My mother is 97 years old and was among the first Japanese-Americans to receive a check for $20,000 from the the government for her internment during World War II. I do not know exactly what this payment means to her; I am not even sure how it will affect me when I receive my check two years hence. But I do know that the reparations will have a different meaning for every generation.
During the war, 120,000 Japanese-Americans were locked i camps. In 1988, Congress passed legislation granting $20,000 to each of the 60,000 survivors. The first checks were issued this month.
My mother was not an American citizen when we were interned in the summer of 1942. At the time, U.S. law did not permit Asians to become naturalized. My father had come to America in 1903, my mother in 1910, but they were Japanese subjects.
I do not believe they concerned themselves with the question of whether internment was justified. What Mama worried about was survival.
We lived in Guadalupe, Calif., a small farming community. The night the war started, the FBI came and arrested all the Japanese community leaders, mostly farmers like my father. Papa was probably glad he was included; he would have been humiliated if they had arrested all his best friends and not him.
People were saying the men would be executed, and Mama thought it would be just like Papa to get himself shot out of pride. That was fine for him; he didn't have to deal with the sheriff, the man from the bank who wanted the loan paid up, the awful men who came to the house to buy the furniture for a pittance. She did not know how she survived those months, all the worrying, getting the finances in order, paying the bills, the packing.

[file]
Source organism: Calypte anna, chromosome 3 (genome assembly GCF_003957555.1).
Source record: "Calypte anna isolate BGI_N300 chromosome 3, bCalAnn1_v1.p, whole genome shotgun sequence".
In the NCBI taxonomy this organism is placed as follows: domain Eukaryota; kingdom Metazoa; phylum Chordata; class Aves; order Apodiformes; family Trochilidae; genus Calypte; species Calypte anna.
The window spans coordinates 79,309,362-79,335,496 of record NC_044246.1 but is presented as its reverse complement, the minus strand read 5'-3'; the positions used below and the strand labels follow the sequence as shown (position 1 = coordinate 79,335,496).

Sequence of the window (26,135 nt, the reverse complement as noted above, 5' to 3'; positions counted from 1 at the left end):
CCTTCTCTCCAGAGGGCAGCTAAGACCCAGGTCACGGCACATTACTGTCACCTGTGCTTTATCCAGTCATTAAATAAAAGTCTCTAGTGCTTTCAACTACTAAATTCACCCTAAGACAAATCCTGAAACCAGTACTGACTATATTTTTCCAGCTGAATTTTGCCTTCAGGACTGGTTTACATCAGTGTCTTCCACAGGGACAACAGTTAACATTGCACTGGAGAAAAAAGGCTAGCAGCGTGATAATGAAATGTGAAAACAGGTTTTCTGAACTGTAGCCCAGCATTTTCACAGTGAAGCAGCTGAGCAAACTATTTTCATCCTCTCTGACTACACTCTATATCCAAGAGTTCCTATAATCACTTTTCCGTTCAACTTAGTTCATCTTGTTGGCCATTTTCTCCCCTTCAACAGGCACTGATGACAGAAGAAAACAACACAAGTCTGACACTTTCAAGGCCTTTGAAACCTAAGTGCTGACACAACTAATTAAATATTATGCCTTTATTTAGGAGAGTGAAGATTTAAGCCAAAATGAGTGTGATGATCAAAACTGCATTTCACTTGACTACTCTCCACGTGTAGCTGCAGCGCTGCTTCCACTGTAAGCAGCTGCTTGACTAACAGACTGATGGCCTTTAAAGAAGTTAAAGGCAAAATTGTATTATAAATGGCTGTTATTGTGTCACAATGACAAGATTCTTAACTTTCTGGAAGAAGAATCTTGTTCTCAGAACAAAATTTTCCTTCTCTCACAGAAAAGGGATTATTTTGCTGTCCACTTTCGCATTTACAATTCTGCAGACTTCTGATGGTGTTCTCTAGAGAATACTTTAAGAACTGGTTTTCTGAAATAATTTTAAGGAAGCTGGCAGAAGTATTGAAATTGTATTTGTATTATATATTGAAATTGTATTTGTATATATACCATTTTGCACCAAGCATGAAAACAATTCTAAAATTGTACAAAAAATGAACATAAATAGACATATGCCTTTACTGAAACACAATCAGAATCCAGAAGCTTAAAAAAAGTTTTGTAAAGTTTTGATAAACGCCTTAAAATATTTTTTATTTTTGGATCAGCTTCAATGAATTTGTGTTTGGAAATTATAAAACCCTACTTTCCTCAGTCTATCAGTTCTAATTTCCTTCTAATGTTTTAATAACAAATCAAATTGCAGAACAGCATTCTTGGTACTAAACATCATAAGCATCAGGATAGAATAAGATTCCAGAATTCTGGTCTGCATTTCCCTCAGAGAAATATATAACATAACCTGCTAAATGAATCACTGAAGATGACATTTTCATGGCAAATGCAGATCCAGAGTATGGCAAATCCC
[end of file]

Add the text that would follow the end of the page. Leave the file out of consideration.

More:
We were first sent to an "assembly center" at Tulare, Calif., and upon our arrival Mama collapsed and was hospitalized for two weeks.
Those dreadful months after the outbreak of the war had taken their toll on Mama. Her once-plump face was shrunken, and the skin under her chin hung in flaps. What she used to call laughingly her raccoon eyes, round and sad-looking, had lost their light. At 49 she was almost completely gray. Only a few months before, her hair had been black.
Before, she used to collect rainwater in tubs to wash her hair, because it added smoothness and luster, and she carefully pulled any white strand that appeared. But there were too many of them now, and what did it matter anyway? She was probably a widow.
By midsummer, the permanent camps in the interior were completed, and we were sent to one at Gila, Ariz. The trip began early in the morning, but it was in the heat of the afternoon that the train entered the Mojave Desert. We had never seen such a landscape before and could not have imagined it. The trees were gnarled and had needles for leaves, and the cactus looked stunted. They bristled like angry, ill-natured dwarfs with a venomous stare. Here and there were the bleached bones of dead animals. It might have been a scene from jikoku, a Japanese nether world inhabited by horned, crab-red demons.
At Gila, my mother ate only the two slices of toast she got at breakfast and saved the bread she got at other meals. It was difficult not to eat the breakfast toast, because usually there was nothing else, and she feared she would not get the toast if they saw she did not eat it.
The kitchen was run by the Japanese, and they were very careful in the early months when food was scarce. They would give women smaller servings than the men got, and big people more than little; at least so it seemed to us. But they gave everyone two slices of bread at every meal.